A brief and somewhat perplexing section in Yoiyami no Uta hints at his origins. The section consists of a conversation between März von Ludowing and a mysterious voice from the well - often assumed to be Id – which concluded in the young boy’s scream changing into Märchen’s voice. This point will be elaborated in the appropriate theory section.

All seven songs following Yoiyami no Uta begin with him approaching one of the seven actresses and questioning them of the reason each of them have 'crossed the border', after which the individual women sing of the experiences that led them to their respective circumstances. Märchen proceeds to offer each of them a chance at revenge, with the exception of Sei to Shi wo Wakatsu Kyoukai no Furuido, in which the conductor detects the stepdaughter's hesitation at taking revenge and offers her more time to mull over her choices before finally taking up her revenge. The song is also an exception in that Märchen and Elise appear in the song outside of their usual roles - namely, in alternate dimension that the stepdaughter finds herself in, playing the role of the baked bread and ripe apples she comes across.

In the first six actresses' songs, their revenges are carried out successfully and the songs conclude with a brief remark from Elise and Märchen. However, Elisabeth von Wettin, the heroine of Takkei no Seijo refuses Märchen's offer at revenge. She recognizes him as März von Ludowing, and under her prompting, Märchen seems to have regained his memories and abandoned his role as the conductor of revenges, much to Elise's chagrin. In Gyoukou no Uta, he expresses his regret at not being able to live through the same times with an unspecified 'you', presumably Elisabeth. He comes to accept the fact that his time has passed, and concludes his role in the album with a final hope for reunion.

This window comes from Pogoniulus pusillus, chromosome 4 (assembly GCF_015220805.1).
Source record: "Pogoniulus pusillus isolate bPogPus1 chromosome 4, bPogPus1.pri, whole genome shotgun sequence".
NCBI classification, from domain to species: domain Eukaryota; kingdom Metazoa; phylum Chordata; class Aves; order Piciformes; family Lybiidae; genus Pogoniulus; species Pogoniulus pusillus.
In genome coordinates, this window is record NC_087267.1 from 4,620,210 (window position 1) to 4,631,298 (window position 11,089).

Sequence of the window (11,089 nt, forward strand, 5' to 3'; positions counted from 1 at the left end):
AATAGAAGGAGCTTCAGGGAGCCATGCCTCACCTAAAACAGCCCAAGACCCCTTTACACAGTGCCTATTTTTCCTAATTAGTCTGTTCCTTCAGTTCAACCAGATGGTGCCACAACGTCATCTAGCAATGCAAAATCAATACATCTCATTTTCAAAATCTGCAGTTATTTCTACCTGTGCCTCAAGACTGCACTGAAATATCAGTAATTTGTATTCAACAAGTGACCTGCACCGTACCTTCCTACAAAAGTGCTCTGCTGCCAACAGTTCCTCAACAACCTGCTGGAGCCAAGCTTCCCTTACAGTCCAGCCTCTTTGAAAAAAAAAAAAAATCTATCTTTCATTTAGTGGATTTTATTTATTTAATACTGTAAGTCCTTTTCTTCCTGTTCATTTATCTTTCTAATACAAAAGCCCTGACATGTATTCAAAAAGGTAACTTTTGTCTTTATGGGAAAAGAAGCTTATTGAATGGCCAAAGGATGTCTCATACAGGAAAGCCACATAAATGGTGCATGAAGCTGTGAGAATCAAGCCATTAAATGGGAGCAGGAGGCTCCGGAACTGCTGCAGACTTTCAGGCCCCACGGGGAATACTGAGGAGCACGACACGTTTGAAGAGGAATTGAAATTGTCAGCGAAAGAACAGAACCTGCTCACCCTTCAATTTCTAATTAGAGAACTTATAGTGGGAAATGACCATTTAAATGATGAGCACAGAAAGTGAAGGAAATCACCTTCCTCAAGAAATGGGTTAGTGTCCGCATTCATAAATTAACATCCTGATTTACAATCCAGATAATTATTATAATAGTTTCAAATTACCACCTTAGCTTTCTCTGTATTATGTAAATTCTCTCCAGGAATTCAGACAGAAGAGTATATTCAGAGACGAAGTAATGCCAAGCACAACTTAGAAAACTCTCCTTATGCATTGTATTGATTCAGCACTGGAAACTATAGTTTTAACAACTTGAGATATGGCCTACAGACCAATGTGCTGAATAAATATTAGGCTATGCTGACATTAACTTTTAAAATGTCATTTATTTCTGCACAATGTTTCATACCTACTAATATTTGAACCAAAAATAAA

"That brilliant era in which you're smiling even now
Without hating anyone or regretting death, let's meet there for sure."
From Gyoukou no Uta (The Song of Dawn), Märchen
Translation by Defade.


Connection to Idolfried

It is a common assumption amongst fans that Märchen von Friedhof's body originally belonged to Idolfried Ehrenberg, due to several factors, the first and foremost of which is the striking similarity seen between the two's appearances (both characters are played by Revo). If the theory of the stepdaughter being Idolfried's daughter is to be believed, then the man died in a well, which led to much speculation surrounding the possible connections between März von Ludowing, Idolfried Ehrenberg and Märchen von Friedhof. As mentioned above, März could be heard conversing with a voice in the well after his death during Yoiyami no Uta.

I didn’t want to perish here

Boy, I can say the same of you, right?
Don’t you still have things left to do on earth?
The time is ripe. Come, boy, take me into yourself!

From Yoiyami no Uta (The Song of Dusk), Märchen
Translation by Defade.

The above conversation concluded in März's transformation into Märchen, widely believed to be Idolfried's corpse at the bottom of the well.